Acrobat Pro X page errors, Expected dict object - Follow-On Question

I'm posting to see if there has been any further dialog or solutions to the problem described in the original post; details below.

A user I support experienced this exact problem with Acrobat Pro X while building a document from multiple sources.

The user could not delete what appear to be empty pages that are sized 0.00 x 0.00 in. with getting the 'Expected dict object error'. They looked as normal empty pages unless zoom is set to 6400%. When set to 100%, the page size is a small square centered on a large gray space. Thumbnails are not shown and therefore not available to delete those pages.

Preferences have been unchecked for Allow Fast Web View and Display PDF in browser.

Any additional ideas or fixes are appreciated.

Cheers, Ken Chambers

Kenneth Chambers

Voted Best Answer

Typical "Empty Page" in one of my docs -- 2 shown above and there were 2 at the end of this document also...

Unfortunately, my search these last few years have not found an easy way to deal with these pages causing the "Expected dict object" or "There was a problem reading this document (14)." errors when trying to delete, extract, or print them. I see either or both these errors depending on what I am trying in the files that contain these invalid pages that are likely objects that were inserted along with valid pages from my various sources. I have found no way to simply delete them with any built in Acrobat tools or from anyone's suggestions on this matter. Regardless, the files where these objects reside become corrupt and prone to crashing when trying to work with them normally.

The only solution I have found is to copy the good pages to a new file. Using Adobe "Print to PDF" this is relatively easy and fast by selecting only the good pages within the pages panel where the bad pages are also visible. If the empty or corrupt pages exist towards the middle of the document, then make a pass selecting all good pages up to the first bad one followed by a pass selecting all good pages immediately after the last bad one, assuming they are together. Print each range of selected docs to a pdf and then consolidate documents by dragging all the pages from one newly created file to the other newly created file. You will also have to edit the newly created files for rotated pages and adjust. This 338 page document from the screen capture above took me 5 minutes to print to pdf 2 separate files and then combine into one pdf and correct for rotation. The numbering was off, but this was easily corrected in the pages panel using the drop down menu "Number Pages" selection. Note that none of these actions affect your original file, which you should preserve "as is" until you are certain you have successfully created a new and better copy of the original.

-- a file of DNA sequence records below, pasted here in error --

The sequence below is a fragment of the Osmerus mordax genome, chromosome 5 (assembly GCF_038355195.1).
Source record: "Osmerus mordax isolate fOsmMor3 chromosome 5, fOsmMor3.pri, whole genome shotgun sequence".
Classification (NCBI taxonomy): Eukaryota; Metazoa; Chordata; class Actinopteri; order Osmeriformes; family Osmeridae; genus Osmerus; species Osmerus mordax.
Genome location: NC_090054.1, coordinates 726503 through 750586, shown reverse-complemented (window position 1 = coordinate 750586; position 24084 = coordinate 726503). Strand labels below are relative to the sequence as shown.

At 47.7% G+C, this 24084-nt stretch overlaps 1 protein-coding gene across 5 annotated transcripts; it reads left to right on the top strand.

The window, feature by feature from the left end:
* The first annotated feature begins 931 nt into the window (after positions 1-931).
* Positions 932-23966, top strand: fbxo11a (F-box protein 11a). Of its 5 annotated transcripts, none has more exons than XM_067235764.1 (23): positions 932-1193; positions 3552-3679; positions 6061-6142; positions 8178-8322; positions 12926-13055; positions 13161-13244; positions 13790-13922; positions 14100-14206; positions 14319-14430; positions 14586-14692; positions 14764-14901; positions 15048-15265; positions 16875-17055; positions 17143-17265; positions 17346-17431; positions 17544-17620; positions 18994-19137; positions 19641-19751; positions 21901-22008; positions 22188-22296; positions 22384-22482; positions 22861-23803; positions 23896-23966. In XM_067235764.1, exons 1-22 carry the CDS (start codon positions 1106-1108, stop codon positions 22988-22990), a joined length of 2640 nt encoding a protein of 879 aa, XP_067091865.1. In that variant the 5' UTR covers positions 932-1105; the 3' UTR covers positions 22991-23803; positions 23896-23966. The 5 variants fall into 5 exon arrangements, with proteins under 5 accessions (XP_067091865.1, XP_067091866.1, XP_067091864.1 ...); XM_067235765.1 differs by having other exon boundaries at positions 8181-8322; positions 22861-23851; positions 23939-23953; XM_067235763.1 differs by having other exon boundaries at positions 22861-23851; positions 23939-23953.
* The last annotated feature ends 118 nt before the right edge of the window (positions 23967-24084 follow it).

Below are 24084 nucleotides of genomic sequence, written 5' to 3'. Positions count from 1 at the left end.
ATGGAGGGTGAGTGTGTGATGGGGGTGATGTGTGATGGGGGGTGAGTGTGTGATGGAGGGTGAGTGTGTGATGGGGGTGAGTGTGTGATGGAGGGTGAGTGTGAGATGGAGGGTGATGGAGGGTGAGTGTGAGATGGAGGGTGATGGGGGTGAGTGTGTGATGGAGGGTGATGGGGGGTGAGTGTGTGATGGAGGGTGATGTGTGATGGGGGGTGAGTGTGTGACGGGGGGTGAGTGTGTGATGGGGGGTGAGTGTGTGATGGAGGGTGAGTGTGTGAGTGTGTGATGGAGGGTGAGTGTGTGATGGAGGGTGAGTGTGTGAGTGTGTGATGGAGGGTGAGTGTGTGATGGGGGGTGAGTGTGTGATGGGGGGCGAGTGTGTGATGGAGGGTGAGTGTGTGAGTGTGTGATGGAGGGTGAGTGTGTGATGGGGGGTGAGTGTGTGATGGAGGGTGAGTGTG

While the above process is relatively fast and easy, it does nothing to bring in bookmarks. Until recently I knew of no easy way to export them from the corrupt file and import to my new one. In the past I had to copy and paste and then remap each bookmark one-at-a-time, which could take up to a couple hours in my documents of several hundred pages.

In my post to this forum on this problem, I was assisted by Adobe Expert Deepak Jeswani who helped me to automate the importing of the bookmarks using a utility called JPdfBookmarks. Following his suggestions, I downloaded the free app and had the bookmarks from the corrupt file copied into my newly created file within a couple minutes. The bookmarks come in mapped automatically, which is a major feature of this utility. Thanks to Mr. Jeswani for his suggestions and Flaviano Petrocchi for JPdfBookmarks who helped me create a new document from a corrupt one within minutes and with minimal pain. Here is the link to JPdfBookmarks:

Refer to the online help manual for more details. But for a quick start, Mr. Jeswani's instructions worked well for my first time use: Install and launch JPdfBookmarks. Open the corrupt pdf file. Press Ctrl+Alt+D to "Dump" the bookmarks to a text file. Save the text file. Close the corrupt pdf file without saving to preserve your original file unmodified. Open the newly created pdf file that is free of corruption. Press Ctrl+Alt+L to "Load" the bookmarks from the saved text file. Save the pdf.

Good luck.

By Darrell Chapman   

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